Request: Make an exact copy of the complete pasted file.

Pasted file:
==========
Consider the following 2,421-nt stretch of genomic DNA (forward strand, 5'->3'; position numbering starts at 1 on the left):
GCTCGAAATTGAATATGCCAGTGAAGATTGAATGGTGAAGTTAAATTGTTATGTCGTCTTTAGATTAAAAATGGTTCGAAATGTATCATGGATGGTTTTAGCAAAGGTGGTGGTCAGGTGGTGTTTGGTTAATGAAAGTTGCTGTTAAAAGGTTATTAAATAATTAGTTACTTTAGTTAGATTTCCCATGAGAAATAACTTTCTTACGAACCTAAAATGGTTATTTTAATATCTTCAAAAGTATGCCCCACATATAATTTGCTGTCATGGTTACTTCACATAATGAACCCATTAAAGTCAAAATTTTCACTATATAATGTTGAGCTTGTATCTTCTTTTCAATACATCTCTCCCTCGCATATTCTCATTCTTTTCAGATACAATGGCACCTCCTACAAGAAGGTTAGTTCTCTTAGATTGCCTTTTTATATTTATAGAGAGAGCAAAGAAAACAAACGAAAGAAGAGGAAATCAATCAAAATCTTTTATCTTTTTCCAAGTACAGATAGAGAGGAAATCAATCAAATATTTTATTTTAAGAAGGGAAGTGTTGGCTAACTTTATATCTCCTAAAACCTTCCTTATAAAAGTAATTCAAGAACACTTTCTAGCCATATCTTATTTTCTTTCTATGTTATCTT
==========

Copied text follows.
Consider the following 2,421-nt stretch of genomic DNA (forward strand, 5'->3'; position numbering starts at 1 on the left):
GCTCGAAATTGAATATGCCAGTGAAGATTGAATGGTGAAGTTAAATTGTTATGTCGTCTTTAGATTAAAAATGGTTCGAAATGTATCATGGATGGTTTTAGCAAAGGTGGTGGTCAGGTGGTGTTTGGTTAATGAAAGTTGCTGTTAAAAGGTTATTAAATAATTAGTTACTTTAGTTAGATTTCCCATGAGAAATAACTTTCTTACGAACCTAAAATGGTTATTTTAATATCTTCAAAAGTATGCCCCACATATAATTTGCTGTCATGGTTACTTCACATAATGAACCCATTAAAGTCAAAATTTTCACTATATAATGTTGAGCTTGTATCTTCTTTTCAATACATCTCTCCCTCGCATATTCTCATTCTTTTCAGATACAATGGCACCTCCTACAAGAAGGTTAGTTCTCTTAGATTGCCTTTTTATATTTATAGAGAGAGCAAAGAAAACAAACGAAAGAAGAGGAAATCAATCAAAATCTTTTATCTTTTTCCAAGTACAGATAGAGAGGAAATCAATCAAATATTTTATTTTAAGAAGGGAAGTGTTGGCTAACTTTATATCTCCTAAAACCTTCCTTATAAAAGTAATTCAAGAACACTTTCTAGCCATATCTTATTTTCTTTCTATGTTATCTT